Your closest interaction with the Warren River today comes shortly after as the trail dives down and runs almost at the same level. The vegetation opens up a little and you get some wider views of the river as it widens. There is still plenty of sword grass blocking your way to the water but there are sections of small rocks you can stand near to get some better shots. Having already completed the Warren River Loop Trail that takes in a section of the river closer to the coast, I came across a scene not too far off what I experienced there. A couple of fallen logs on the other side of the river were in sections of still water and with the Karri trees in the distance, this brought a smile to my face.
Nearing the end of the river walking I was on the lookout for Moon's Crossing as it was marked on the map as the spot where the track leaves the river and I figured it would be a pretty easy landmark to spot. I think I was expecting a 4x4 crossing of the river as the area that it is meant to be in was just a little section of the track overlooking a bend in the river that looked like nothing could cross it. Turns out the road crossing is further down river but the map has a significant marking right next to the track. I remember this spot well as I slipped on a log as I clambered for better views and dropped my camera. Luckily it stopped where it landed and didn't bounce off into the river below. With another slight ding adding to all the others (Nikon D5300s are very robust)
I began the biggest climb of the day up towards the first road crossing and here is where my struggles for the day started. I'm really not sure what it was exactly as hills on the Bibbulmun aren't usually an issue but I think it was a combination of overheating from wearing my rain jacket and not having dinner the night before (silly) but at this stage I put it down to not having lunch yet so half way up I stopped for a Clif Bar and a short break. Reaching the top of the hill I was feeling a little better and crossed a dirt road called McAlpine Rd (sounds like a French styled burger option from McDonalds) before continuing through lovely Karri bark dripping forest. Having seen plenty of alternative trail markers since the river with a figure 8 symbol, I was pleased to see a sign explaining that these were associated with a trail called the Blackberry Pool Walk (something to check out at a later date) that utilises a section of the Bibbulmun.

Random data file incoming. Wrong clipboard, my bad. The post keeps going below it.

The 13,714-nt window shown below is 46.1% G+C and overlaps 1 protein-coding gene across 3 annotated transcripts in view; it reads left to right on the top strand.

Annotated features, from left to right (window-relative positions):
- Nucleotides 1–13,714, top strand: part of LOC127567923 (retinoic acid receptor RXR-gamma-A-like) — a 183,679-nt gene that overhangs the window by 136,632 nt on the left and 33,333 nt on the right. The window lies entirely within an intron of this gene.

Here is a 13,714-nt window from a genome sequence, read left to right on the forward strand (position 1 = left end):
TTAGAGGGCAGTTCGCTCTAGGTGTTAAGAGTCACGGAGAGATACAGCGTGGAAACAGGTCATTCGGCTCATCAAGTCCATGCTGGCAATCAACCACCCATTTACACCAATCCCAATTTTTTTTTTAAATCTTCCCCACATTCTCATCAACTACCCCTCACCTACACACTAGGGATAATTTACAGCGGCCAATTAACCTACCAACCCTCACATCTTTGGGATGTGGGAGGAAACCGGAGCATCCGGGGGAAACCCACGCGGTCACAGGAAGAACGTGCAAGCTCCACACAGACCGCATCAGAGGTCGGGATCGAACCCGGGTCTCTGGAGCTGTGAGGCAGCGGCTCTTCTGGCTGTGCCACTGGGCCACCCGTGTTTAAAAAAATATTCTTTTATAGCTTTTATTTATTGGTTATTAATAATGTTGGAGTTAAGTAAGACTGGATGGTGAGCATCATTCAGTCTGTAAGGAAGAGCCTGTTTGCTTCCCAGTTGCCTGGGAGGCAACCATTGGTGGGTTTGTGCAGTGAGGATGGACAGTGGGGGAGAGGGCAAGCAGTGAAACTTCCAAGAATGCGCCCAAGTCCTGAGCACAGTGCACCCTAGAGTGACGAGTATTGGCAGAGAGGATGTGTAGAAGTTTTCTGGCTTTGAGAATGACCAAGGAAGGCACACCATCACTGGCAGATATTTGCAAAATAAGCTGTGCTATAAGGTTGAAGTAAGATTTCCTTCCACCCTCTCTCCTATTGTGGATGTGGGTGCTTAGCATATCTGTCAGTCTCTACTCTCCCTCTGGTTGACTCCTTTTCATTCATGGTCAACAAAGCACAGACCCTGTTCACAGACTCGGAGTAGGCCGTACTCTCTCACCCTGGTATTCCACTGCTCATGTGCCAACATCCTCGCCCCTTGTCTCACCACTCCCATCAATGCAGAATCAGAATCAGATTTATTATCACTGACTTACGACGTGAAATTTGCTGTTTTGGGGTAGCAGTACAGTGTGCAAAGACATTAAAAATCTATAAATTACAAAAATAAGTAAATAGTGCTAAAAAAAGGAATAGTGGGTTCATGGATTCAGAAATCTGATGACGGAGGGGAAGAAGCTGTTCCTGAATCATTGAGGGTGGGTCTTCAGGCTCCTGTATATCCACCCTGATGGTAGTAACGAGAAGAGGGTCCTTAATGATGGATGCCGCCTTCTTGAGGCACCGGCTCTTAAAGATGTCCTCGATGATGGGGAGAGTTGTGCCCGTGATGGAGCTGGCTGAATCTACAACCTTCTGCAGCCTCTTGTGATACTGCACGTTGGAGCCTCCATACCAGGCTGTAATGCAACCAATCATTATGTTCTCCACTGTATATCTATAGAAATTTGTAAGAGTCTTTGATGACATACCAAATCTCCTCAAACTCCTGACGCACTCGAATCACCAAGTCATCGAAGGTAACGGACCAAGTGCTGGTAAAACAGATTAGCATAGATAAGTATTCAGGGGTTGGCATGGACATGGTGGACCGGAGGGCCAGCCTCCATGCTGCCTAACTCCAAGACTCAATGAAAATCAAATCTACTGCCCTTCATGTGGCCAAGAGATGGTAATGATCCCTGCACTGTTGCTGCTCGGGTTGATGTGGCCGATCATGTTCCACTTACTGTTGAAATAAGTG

An issue with Northcliffe I have is the lack of decent day hikes in the area and as I would discover later, this is not the case but rather a lack of information about where they are and what they are called. The track continues on through the wonderful Karri forest and in stages it became quite damp as you descend back down where there was no option but to wade straight through the puddles formed on the track. The Pingerup Plains on the other side of Northcliffe are notorious for being flooded during winter/spring so this was fairly minor but I could imagine what the plains would be like if it was like here. With soggy socks I continued on and eventually came across the only tarmac road crossing of the day, Wheatley Coast Rd. Following this road east would take me to a favourite location of mine, Quinninup, but that would be a fairly long walk so I kept going on the Bibb.
Here it was where I came across a slightly disappointing scene with several trees within the next couple of kilometres being spray painted with encouraging messages for one particular group of walkers. I posted this on one of the Facebook groups and it was eventually tracked down to be associated with a walk completed by three young kids raising money for The Kids' Cancer Project. I admire what they did and good on them for raising money for a great cause but the numpties who spray painted the trees (possibly the parents) really didn't have their thinking caps on when they thought that one out. Given the trees were not Karri trees (that drop their bark annually) it will take a long time for the paint to disappear. A simple banner or card would have done the same trick and not scarred the forest like this.